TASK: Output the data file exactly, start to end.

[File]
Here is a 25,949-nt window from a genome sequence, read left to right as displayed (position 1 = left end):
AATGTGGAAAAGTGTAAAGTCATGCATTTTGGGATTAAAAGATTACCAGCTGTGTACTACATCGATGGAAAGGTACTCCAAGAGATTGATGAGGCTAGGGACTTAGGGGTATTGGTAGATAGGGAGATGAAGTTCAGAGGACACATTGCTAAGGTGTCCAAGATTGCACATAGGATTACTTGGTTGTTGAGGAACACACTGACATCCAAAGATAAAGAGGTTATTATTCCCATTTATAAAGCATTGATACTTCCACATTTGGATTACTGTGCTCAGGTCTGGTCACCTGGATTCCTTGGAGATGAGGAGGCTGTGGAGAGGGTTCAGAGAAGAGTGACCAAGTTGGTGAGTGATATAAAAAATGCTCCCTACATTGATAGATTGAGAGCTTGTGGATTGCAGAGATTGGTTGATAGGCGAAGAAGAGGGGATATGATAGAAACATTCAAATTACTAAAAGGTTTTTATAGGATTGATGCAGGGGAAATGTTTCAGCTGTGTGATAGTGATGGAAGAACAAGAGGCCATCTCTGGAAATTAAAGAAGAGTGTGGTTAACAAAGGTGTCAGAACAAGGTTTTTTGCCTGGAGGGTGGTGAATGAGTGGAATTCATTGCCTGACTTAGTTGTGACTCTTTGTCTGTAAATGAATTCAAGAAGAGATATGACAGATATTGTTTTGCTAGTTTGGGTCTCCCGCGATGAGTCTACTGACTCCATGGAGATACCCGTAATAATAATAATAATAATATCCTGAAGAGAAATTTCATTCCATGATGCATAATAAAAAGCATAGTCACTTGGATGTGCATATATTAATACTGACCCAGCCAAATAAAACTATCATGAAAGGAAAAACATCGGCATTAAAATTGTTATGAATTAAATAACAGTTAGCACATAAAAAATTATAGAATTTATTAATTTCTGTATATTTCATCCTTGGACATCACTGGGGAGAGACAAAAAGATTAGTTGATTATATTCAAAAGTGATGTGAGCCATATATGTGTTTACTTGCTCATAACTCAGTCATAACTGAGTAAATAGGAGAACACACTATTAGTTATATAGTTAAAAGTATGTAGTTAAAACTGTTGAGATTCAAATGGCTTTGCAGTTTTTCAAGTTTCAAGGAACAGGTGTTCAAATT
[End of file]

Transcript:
Here is a 25,949-nt window from a genome sequence, read left to right as displayed (position 1 = left end):
AATGTGGAAAAGTGTAAAGTCATGCATTTTGGGATTAAAAGATTACCAGCTGTGTACTACATCGATGGAAAGGTACTCCAAGAGATTGATGAGGCTAGGGACTTAGGGGTATTGGTAGATAGGGAGATGAAGTTCAGAGGACACATTGCTAAGGTGTCCAAGATTGCACATAGGATTACTTGGTTGTTGAGGAACACACTGACATCCAAAGATAAAGAGGTTATTATTCCCATTTATAAAGCATTGATACTTCCACATTTGGATTACTGTGCTCAGGTCTGGTCACCTGGATTCCTTGGAGATGAGGAGGCTGTGGAGAGGGTTCAGAGAAGAGTGACCAAGTTGGTGAGTGATATAAAAAATGCTCCCTACATTGATAGATTGAGAGCTTGTGGATTGCAGAGATTGGTTGATAGGCGAAGAAGAGGGGATATGATAGAAACATTCAAATTACTAAAAGGTTTTTATAGGATTGATGCAGGGGAAATGTTTCAGCTGTGTGATAGTGATGGAAGAACAAGAGGCCATCTCTGGAAATTAAAGAAGAGTGTGGTTAACAAAGGTGTCAGAACAAGGTTTTTTGCCTGGAGGGTGGTGAATGAGTGGAATTCATTGCCTGACTTAGTTGTGACTCTTTGTCTGTAAATGAATTCAAGAAGAGATATGACAGATATTGTTTTGCTAGTTTGGGTCTCCCGCGATGAGTCTACTGACTCCATGGAGATACCCGTAATAATAATAATAATAATATCCTGAAGAGAAATTTCATTCCATGATGCATAATAAAAAGCATAGTCACTTGGATGTGCATATATTAATACTGACCCAGCCAAATAAAACTATCATGAAAGGAAAAACATCGGCATTAAAATTGTTATGAATTAAATAACAGTTAGCACATAAAAAATTATAGAATTTATTAATTTCTGTATATTTCATCCTTGGACATCACTGGGGAGAGACAAAAAGATTAGTTGATTATATTCAAAAGTGATGTGAGCCATATATGTGTTTACTTGCTCATAACTCAGTCATAACTGAGTAAATAGGAGAACACACTATTAGTTATATAGTTAAAAGTATGTAGTTAAAACTGTTGAGATTCAAATGGCTTTGCAGTTTTTCAAGTTTCAAGGAACAGGTGTTCAAATT